|This biography from the Archives of AskART:|
|The following is courtesy of Paul Petosky, researcher of Post Office
Murals in Michigan. His source is the Julian Samora Research
Institute, Michigan State University, East Lansing, MI:|
"Carlos Lopez: A Forgotten Michigan Painter by George Vargas, Ph.D. Austin, Texas Occasional Paper No. 56, February 1999
historical records show the existence of a handful of Latino artists in
the United States at the turn of the century. During the 1920's,
30's, and 40's, times of national prosperity and growth as well as
economic depression, Latino artists increased across the country,
including Michigan and the Midwest in general. Limited records show
artists of Latino or Latin American origins producing visual
expressions diverse in style and theme, representing folk art to
mainstream influences. These artists reflected and portrayed their
immediate environment as well as the broader American society. Their
openness to multiple influences has continued to allow Latinos to
respond to trends in American art in a unique way, further enriching
the concept of artistic and cultural diversity in Latino art.
the modern period, some Latino artists participated in the federal
mural painting projects in the United States. These public art projects
were directly influenced by the Mexican mural movement of the 1920's
and 30's, both ideologically and aesthetically. In Michigan,
despite general interest in Diego Rivera's Detroit Industry fresco
cycle (1932-1933) at the Detroit Institute of Arts, Latino art
generally speaking, featured less social commentary and more individual
expression that encompassed a panorama of styles and aesthetics.
Many Latino artists did not refer to elements of their own culture in
their work, but instead leaned toward mainstream art in search of
Among mainstream artists working in Michigan,
Cuban-born Carlos Lopez (1908 - 1953) was one of the most recognized
modern painters in the United States. During his lifetime, he received
many prestigious awards and commissions. An academically trained
landscape and portrait painter, Lopez serves as a vital historical link
connecting American modern art in Michigan with a new Latino history of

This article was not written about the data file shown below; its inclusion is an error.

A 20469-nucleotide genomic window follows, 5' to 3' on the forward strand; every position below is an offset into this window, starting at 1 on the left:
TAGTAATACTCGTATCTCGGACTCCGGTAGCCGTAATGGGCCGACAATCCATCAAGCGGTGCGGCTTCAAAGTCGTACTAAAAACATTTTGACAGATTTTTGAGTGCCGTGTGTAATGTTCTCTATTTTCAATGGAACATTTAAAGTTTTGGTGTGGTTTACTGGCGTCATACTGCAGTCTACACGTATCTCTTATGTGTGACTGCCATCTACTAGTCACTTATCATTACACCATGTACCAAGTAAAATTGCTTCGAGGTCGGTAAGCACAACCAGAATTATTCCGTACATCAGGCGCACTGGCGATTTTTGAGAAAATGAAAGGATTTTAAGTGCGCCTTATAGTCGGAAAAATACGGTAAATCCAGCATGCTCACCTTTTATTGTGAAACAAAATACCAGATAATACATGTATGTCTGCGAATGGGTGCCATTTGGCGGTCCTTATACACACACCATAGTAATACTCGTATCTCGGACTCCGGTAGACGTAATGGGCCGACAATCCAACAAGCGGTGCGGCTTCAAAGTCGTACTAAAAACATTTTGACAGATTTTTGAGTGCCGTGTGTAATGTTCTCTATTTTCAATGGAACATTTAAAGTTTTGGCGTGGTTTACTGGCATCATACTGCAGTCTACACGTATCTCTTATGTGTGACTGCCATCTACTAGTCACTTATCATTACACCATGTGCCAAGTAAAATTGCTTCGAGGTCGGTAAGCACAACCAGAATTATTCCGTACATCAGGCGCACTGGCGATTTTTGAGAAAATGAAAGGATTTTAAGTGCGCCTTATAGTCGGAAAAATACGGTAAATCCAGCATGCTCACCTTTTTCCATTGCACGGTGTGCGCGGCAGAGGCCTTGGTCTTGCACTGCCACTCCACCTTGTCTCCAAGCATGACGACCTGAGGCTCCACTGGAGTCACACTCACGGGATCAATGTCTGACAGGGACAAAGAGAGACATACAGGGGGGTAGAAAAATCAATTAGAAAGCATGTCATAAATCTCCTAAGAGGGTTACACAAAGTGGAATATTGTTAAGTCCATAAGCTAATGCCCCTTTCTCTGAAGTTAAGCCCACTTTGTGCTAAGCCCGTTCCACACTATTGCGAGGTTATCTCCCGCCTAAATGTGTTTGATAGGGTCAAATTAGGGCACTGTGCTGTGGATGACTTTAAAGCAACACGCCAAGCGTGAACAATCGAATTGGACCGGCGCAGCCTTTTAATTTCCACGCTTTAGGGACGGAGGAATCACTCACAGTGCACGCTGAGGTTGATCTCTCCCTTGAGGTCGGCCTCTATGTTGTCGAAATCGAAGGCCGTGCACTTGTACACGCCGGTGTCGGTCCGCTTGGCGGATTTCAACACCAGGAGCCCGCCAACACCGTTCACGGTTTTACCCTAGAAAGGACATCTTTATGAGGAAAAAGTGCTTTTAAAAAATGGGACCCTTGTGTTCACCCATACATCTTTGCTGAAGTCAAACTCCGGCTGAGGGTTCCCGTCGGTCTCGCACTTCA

As one of only several Michigan artists, Latino or
otherwise, who received federal mural commissions, Lopez also made
important contributions to the development of American mural art
through his historical murals in Michigan and Illinois. The work
of Lopez offers insight into the cultural history of the Latino
presence in Michigan, as well as giving us a unique view of popular
culture in the United States.
For 20 years Lopez played an
influential role in the artistic life of Ann Arbor and Detroit as a
hardworking art teacher, productive artist, and dedicated American, but
today he still remains for the general public a shadowy figure in
The following is additional data on Carlos Lopez from Paul Petosky.
of the most famous and prolific Latino artists of the 1940's, Carlos
Lopez was born in Havana, Cuba in 1908 to Spanish parents. He
spent his early years in Spain, emigrating to the United States with
his parents when he was 11, where he received an American art
education. A versatile of exceptional quality, Lopez painted his
beloved Michigan and adopted country in modern terms, representing the
new spirit of American art of the times through his artworks and
Lopez first studied with George Rich at the Detroit
Art Academy and later with Charles St. Pierre at the Chicago Art
Institute. He also studied under Leon Makielski, landscape and portrait
painter, and University of Michigan art teacher. Lopez exhibited for
the first time in Detroit in January 1932; soon after he served as
director of the Detroit Art Academy from 1933 to 1937 and later as a
teacher at the Meinzinger School of Art in Detroit from 1937 to 1942.
Following a brief tenure as an instructor at the Summer School of
Painting in Saugatuck, Mich., in 1944, Lopez finally became a professor
of art at the University of Michigan in 1945, living in Ann Arbor until
his death in 1953. (1)
A master of oils and watercolors, he
often competed in the Michigan Artists Exhibition and won a number of